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How do I find out what types of expenditure qualify?

In these pages we are only going to look at plant and machinery allowances but you can find out about other types of allowances at GOV.UK.

The most common assets which you may purchase and that will qualify for capital allowances are as follows:

  • Motor car
  • Van
  • Computer, printer, etc
  • Tools, for example lawnmower, saw, etc
  • Specialist machinery

The main items that will NOT attract capital allowances include the cost of buildings or property, although it is possible that part of the cost of the building might relate to integral features or to fixtures. Note that you will only be able to claim capital allowances relating to a building if it is not a residential property and the property is used for business purposes, for example if is an office or a shop.

There are special allowances (called first year allowances) for energy efficient or environmentally beneficial plant and machinery.

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What are integral features?

Integral features are fittings within the building that cannot easily be removed, for example cold water systems, electrical systems, heating or ventilation systems, etc. See GOV.UK for more information.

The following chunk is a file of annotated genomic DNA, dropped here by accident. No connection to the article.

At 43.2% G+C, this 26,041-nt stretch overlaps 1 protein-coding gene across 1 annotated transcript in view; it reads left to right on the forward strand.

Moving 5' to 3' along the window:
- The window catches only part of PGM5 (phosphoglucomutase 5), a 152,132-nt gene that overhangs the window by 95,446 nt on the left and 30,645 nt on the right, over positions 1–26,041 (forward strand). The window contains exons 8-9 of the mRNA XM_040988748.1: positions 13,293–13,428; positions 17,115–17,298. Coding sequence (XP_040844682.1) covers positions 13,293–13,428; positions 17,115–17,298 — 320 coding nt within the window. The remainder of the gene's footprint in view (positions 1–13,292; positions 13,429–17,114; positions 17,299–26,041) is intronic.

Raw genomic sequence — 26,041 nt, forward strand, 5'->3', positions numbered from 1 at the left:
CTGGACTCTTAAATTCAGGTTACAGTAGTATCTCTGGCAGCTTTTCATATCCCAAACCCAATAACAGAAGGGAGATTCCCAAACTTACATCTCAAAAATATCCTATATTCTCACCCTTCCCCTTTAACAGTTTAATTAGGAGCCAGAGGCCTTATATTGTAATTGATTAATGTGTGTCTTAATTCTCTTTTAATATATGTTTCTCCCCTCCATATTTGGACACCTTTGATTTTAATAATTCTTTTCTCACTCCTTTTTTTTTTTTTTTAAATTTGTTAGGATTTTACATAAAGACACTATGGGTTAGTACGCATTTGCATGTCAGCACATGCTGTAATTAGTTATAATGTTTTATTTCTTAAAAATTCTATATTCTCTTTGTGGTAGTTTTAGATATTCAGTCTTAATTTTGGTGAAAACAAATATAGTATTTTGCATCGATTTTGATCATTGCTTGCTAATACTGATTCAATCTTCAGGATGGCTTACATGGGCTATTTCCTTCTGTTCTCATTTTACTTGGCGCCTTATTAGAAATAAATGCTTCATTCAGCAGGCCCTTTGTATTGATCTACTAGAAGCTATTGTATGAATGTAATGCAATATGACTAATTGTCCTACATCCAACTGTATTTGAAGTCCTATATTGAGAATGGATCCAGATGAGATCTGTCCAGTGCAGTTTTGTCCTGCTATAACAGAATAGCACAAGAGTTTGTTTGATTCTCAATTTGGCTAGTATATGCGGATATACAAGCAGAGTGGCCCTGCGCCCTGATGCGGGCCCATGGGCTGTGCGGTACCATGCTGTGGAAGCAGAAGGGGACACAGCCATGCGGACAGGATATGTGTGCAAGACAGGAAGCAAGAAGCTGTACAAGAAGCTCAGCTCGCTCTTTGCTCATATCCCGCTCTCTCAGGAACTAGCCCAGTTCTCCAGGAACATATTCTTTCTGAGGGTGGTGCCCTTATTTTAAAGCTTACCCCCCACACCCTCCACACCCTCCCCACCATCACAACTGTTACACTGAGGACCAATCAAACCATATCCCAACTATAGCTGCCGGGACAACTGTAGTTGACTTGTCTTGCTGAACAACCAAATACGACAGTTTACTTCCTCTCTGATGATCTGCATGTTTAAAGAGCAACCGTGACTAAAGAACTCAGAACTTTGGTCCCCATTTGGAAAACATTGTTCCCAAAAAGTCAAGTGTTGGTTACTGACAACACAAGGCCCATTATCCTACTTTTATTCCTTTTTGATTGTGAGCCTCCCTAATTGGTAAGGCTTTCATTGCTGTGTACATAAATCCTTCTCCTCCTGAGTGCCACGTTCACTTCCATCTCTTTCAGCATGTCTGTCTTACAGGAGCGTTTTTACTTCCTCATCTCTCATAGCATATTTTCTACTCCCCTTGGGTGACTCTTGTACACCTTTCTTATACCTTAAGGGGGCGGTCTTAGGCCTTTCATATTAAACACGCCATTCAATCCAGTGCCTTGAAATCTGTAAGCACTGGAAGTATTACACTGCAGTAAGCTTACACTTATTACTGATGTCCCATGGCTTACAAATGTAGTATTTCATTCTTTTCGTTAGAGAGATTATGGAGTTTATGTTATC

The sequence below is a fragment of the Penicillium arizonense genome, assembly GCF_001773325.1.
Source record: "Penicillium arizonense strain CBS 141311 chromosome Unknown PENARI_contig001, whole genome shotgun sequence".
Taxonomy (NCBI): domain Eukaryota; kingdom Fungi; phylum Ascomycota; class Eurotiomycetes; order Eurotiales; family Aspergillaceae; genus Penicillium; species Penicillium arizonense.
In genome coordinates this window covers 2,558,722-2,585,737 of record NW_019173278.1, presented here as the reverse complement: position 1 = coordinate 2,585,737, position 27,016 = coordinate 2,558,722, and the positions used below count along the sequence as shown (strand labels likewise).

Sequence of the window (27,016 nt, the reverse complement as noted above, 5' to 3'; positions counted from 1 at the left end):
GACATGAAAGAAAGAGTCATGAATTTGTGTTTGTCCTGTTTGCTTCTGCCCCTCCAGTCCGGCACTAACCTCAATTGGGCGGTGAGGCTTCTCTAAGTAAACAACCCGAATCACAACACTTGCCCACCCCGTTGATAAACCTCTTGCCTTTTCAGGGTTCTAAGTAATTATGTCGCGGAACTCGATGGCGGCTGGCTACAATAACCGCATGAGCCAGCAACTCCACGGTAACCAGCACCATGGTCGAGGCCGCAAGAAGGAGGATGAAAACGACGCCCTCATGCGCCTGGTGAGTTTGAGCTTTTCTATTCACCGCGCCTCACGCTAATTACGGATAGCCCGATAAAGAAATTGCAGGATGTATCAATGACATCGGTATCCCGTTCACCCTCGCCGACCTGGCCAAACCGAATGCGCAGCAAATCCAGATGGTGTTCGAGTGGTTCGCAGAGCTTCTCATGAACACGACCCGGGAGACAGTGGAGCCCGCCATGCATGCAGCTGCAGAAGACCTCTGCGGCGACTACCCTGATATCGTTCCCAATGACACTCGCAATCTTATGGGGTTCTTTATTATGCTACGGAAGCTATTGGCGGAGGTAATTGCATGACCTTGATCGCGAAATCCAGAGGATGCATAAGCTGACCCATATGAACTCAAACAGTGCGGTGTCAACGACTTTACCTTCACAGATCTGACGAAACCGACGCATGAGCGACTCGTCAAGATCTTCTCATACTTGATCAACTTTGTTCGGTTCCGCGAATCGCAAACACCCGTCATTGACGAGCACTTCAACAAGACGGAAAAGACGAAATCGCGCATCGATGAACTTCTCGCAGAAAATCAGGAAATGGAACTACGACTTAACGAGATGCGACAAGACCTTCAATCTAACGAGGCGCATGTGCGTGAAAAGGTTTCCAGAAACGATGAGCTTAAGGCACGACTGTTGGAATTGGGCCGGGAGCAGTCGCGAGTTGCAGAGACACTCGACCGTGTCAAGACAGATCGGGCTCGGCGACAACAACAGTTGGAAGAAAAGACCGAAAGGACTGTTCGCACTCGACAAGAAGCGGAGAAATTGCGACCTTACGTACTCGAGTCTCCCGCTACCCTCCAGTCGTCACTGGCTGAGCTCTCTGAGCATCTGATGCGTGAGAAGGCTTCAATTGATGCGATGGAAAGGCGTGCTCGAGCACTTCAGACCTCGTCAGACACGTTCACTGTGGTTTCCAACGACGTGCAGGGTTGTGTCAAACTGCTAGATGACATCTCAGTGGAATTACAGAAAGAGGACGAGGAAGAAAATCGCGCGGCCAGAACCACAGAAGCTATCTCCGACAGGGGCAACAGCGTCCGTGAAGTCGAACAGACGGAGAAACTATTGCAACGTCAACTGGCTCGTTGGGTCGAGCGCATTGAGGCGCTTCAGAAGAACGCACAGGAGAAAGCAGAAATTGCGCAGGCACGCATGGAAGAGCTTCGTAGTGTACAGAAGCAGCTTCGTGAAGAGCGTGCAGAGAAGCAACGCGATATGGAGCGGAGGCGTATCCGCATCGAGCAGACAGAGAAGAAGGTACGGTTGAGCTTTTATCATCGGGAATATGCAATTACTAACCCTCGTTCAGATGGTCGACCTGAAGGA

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What are fixtures?

These are items that could be removed from a building without too much difficulty, for example shelving. See GOV.UK for more information.

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I use my car for private purposes as well as business purposes. Can I still claim capital allowances?

Yes, but you can only claim for the proportion of business use of the car.

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What rates are capital allowances given on plant and machinery?

The 'normal' allowance is a writing down allowance of 18%, or a special pool writing down allowance of 6%. But there is currently a much more beneficial allowance available, the annual investment allowance (see below).

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What is the annual investment allowance?